Dreamers want eligibility for financial aid at colleges, universities

Edgardo Perez- Cabrera leads fellow New Milford High School adult- education graduates in 2013.
Edgardo Perez- Cabrera leads fellow New Milford High School adult- education graduates in 2013.Norm Cummings / Hearst Connecticut Media file photo

They have been able to get driver’s licenses and in-state tuition at state colleges and universities. Now the state’s Dreamers, who were born in other countries and have come of age with other millennials in Connecticut, want access to financial aid.

The Dreamers say it’s tough enough growing up as undocumented residents, and once they get into institutions of higher education they should be eligible for the same aid available to students who are U.S. citizens.

For Edgardo Perez-Cabrera, of New Milford, and Angelica Idrovo, of Danbury, the extra money could be the difference between working multiple jobs with little future and attending college.

“I am here and living my American dream, which is to attend college,” said the Guatamala-born Perez-Cabrera, 30, whose mother only attended school until second grade.

He came to the country at age 16, sent by his mother to avoid the gang violence in his troubled Central American country. Without citizenship papers, Perez-Cabrera has worked washing dishes and shoveling snow to support himself. But he has suspended his studies at the Danbury campus of Naugatuck Valley Community College because of the cost.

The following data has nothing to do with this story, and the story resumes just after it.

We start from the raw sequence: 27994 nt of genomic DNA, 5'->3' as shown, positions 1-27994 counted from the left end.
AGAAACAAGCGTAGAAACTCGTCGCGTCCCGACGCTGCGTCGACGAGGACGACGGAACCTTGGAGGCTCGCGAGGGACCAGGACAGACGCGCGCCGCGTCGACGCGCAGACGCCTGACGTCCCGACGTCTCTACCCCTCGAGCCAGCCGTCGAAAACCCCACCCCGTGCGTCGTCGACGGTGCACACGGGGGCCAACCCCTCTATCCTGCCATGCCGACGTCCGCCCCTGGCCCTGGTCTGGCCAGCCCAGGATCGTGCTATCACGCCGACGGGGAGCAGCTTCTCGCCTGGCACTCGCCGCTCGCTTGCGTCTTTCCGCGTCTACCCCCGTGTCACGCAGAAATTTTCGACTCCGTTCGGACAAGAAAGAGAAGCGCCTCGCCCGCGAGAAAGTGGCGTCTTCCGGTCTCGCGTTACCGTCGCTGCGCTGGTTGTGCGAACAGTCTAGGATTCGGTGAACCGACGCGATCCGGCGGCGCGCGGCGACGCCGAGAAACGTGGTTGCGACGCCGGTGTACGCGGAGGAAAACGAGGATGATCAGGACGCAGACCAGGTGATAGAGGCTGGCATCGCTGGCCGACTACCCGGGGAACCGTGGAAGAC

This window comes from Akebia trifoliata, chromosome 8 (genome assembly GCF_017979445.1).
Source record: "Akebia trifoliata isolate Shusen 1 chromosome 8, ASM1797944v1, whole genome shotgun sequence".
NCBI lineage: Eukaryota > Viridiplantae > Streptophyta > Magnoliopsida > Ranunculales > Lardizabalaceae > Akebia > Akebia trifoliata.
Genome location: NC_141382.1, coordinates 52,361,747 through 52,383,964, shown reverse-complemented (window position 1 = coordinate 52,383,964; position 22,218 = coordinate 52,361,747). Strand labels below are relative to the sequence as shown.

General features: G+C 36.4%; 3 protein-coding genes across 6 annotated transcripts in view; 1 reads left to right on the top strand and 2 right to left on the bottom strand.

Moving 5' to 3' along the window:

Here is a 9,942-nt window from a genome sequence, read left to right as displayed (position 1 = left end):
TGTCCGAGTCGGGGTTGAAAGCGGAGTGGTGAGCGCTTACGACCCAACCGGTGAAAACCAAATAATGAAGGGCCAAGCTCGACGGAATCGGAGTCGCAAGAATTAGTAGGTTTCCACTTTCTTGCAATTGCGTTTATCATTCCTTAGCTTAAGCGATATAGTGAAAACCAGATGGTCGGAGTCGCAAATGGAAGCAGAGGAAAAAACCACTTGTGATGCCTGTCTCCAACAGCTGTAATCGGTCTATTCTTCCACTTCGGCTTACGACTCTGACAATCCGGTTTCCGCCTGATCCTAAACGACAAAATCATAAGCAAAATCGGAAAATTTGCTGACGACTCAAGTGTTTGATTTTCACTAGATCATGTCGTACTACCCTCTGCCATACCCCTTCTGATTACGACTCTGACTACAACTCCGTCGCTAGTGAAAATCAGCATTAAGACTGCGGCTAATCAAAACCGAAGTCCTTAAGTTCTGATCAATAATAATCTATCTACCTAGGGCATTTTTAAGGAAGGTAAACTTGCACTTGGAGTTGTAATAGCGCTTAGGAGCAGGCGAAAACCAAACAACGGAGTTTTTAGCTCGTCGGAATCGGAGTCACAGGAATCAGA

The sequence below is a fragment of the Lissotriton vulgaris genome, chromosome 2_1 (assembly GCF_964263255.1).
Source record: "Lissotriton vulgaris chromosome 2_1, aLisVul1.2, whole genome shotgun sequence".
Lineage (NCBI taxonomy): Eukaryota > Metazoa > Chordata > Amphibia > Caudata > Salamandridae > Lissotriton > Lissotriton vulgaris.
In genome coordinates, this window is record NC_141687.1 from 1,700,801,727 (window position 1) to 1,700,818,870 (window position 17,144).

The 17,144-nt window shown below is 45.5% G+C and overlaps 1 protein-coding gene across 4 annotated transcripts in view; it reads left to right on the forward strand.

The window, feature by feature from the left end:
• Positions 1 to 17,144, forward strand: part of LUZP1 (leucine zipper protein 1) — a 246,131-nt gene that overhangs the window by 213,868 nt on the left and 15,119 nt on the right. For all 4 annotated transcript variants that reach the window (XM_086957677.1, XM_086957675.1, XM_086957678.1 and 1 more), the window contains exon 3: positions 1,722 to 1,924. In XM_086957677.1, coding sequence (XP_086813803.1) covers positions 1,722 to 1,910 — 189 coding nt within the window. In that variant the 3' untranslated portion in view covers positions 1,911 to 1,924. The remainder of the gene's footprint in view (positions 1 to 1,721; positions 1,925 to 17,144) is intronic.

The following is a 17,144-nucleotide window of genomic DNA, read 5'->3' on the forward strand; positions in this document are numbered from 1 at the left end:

“I always knew that I was undocumented, inside me, but I never felt the struggle until I had to apply for scholarships and the universities and everything,” said Idrovo, 19, another Naugatuck Valley Community College student who was born in Ecuador, came to the U.S. when she was 12 and graduated from high school with honors.

While she was accepted at Western Connecticut State University, Idrovo and her family were unable to afford it. After this year, her third at NVCC, she will continue to work two jobs before finishing her bachelor’s degree elsewhere, she said.

“Institutional aid will be everything for me,” Idrovo said. “I will contribute to the community, I will contribute to this amazing country and you guys will help me.”

Perez, Idrovo and a dozen other Dreamers joined lawmakers and advocates in promoting legislation that would allow undocumented students to become eligible for so-called institutional aid for those with demonstrated financial needs. The amount varies from hundreds of dollars per semester to thousands of dollars.

“This is a call to action for the state of Connecticut to help support me and my battle for this aid,” said Joseline Tlamamulco, 18, a Mexican-born freshman at UConn. The new statewide effort, kicked off in a Capitol news conference on Wednesday, is called #AffordtoDream.

Senate President Pro Tempore Martin M. Looney, D-New Haven, recalled that the bill passed the Senate last year before stalling and dying on the House calendar. He’s hoping the bill moves forward during this legislative session, which runs through May 4.

“It is, in fact, an issue of equity,” said Looney, who has been instrumental in promoting legislation to give those without citizenship papers, who came to the country as children, opportunities for driver’s licenses and in-state college tuition.

“These are students who are paying tuition, who are making a contribution to their own education and, in equity, they should be able to draw on the pool of aid that is given to other students who have paid those fees and paid that tuition, because it is an investment in our future,” Looney said. “What we need is to continue to have the best-educated, the best-prepared workforce in the nation.”

kdixon@ctpost.com; Twitter: @KenDixonCT